I've blogged about Dani Rodrik and policy space before. He is now making similar points related to the specific case of China, arguing that China's currency undervaluation is a substitute for the protectionist policies it can no longer undertake as a result of joining the WTO:
Let's put aside the question of whether industrial policy is the best path for economic development. Assuming it is, how much does the WTO constrain this? My understanding has always been that the GATT/WTO allows a certain amount of protection, but simply tries to shift as much protection as possible to transparent methods such as tariffs, and away from harder to detect internal measures. So how high are China's tariffs? I'm sure there is a more precise answer than this, but here's what I see in the press release related to China's accession in 2001:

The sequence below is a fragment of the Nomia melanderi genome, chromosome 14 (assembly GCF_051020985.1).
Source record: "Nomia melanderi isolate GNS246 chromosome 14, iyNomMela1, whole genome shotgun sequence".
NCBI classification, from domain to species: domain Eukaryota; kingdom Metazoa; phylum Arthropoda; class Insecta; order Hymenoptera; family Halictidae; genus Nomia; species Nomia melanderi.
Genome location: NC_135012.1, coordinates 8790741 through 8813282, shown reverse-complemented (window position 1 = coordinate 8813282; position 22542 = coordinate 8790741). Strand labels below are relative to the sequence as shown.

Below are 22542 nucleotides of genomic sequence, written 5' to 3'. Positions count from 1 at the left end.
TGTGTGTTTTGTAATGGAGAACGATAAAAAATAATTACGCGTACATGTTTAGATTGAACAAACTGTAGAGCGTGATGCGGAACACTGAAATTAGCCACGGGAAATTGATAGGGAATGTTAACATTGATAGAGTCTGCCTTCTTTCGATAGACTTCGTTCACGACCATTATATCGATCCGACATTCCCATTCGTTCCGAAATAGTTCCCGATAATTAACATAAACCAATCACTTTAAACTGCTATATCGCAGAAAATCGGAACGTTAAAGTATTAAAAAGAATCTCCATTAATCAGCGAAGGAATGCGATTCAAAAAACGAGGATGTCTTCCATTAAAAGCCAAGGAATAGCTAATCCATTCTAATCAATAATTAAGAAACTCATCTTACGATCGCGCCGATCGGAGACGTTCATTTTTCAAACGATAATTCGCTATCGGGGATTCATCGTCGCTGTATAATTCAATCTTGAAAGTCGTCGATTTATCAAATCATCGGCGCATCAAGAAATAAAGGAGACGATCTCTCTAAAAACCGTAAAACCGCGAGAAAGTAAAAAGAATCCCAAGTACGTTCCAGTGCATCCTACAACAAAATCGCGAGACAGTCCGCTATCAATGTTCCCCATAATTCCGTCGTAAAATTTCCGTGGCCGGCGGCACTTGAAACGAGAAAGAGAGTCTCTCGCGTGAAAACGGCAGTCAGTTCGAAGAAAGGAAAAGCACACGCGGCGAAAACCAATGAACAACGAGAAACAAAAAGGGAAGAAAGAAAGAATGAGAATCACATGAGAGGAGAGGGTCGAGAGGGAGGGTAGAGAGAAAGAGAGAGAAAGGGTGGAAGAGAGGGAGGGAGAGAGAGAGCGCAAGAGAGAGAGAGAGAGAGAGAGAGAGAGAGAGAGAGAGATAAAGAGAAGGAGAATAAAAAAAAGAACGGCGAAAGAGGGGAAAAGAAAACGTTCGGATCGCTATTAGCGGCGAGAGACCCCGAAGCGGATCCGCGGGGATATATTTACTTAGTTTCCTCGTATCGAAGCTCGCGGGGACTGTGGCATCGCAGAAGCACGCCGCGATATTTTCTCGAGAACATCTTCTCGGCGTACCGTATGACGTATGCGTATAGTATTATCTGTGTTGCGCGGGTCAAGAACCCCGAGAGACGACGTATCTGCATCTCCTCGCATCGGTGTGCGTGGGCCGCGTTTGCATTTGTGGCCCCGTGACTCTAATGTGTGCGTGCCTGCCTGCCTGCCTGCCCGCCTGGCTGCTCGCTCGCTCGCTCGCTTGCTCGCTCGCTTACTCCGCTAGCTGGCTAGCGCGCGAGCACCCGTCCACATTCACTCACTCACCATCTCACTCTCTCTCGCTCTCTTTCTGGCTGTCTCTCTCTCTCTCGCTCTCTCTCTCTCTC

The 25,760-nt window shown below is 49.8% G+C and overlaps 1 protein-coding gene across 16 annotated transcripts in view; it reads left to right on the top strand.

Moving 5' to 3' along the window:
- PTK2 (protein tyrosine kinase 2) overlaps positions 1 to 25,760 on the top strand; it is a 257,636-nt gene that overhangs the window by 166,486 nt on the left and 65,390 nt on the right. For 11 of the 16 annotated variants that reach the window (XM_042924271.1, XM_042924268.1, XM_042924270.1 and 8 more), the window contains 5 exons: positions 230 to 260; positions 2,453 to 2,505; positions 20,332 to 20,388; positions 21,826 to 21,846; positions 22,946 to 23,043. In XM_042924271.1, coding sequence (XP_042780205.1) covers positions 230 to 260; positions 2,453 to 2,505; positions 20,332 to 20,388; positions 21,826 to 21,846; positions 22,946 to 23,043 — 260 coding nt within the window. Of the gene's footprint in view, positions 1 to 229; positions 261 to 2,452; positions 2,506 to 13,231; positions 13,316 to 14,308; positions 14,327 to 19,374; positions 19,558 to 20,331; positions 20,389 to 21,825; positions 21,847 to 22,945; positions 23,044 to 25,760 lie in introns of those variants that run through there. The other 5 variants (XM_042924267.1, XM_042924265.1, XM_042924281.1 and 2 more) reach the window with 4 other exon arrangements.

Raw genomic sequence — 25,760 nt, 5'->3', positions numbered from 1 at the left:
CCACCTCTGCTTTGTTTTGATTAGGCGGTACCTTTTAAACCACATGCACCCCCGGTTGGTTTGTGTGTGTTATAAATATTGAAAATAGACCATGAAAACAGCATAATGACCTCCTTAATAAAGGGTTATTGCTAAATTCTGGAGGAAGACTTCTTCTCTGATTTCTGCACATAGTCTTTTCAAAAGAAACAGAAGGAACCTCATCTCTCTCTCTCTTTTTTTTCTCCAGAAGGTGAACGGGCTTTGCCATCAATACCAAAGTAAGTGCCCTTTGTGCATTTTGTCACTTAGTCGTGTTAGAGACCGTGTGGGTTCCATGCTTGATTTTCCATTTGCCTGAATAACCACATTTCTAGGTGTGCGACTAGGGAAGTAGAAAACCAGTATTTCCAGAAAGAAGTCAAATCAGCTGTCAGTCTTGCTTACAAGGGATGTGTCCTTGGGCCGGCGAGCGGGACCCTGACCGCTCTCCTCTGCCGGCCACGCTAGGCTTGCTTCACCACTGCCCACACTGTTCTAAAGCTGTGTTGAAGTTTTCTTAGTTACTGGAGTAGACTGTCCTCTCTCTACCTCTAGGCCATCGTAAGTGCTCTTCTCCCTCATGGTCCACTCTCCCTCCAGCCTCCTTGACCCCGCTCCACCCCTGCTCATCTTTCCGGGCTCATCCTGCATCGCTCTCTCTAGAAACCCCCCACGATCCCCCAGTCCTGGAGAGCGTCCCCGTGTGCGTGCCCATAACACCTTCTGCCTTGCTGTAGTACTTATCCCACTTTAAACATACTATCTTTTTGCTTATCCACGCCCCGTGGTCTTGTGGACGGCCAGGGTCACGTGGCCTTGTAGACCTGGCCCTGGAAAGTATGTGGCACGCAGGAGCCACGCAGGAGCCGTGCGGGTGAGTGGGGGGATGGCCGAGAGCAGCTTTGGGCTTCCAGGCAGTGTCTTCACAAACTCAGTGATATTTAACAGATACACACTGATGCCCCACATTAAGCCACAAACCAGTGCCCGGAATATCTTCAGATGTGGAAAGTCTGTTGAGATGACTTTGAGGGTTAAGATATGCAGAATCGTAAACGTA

It seems to me that, in its WTO accession terms, China was able to maintain fairly high tariffs on the products it considered important (a high of 65% for agricultural products and 47% for industrial products). Aren't these high enough for it to undertake an effective industrial policy?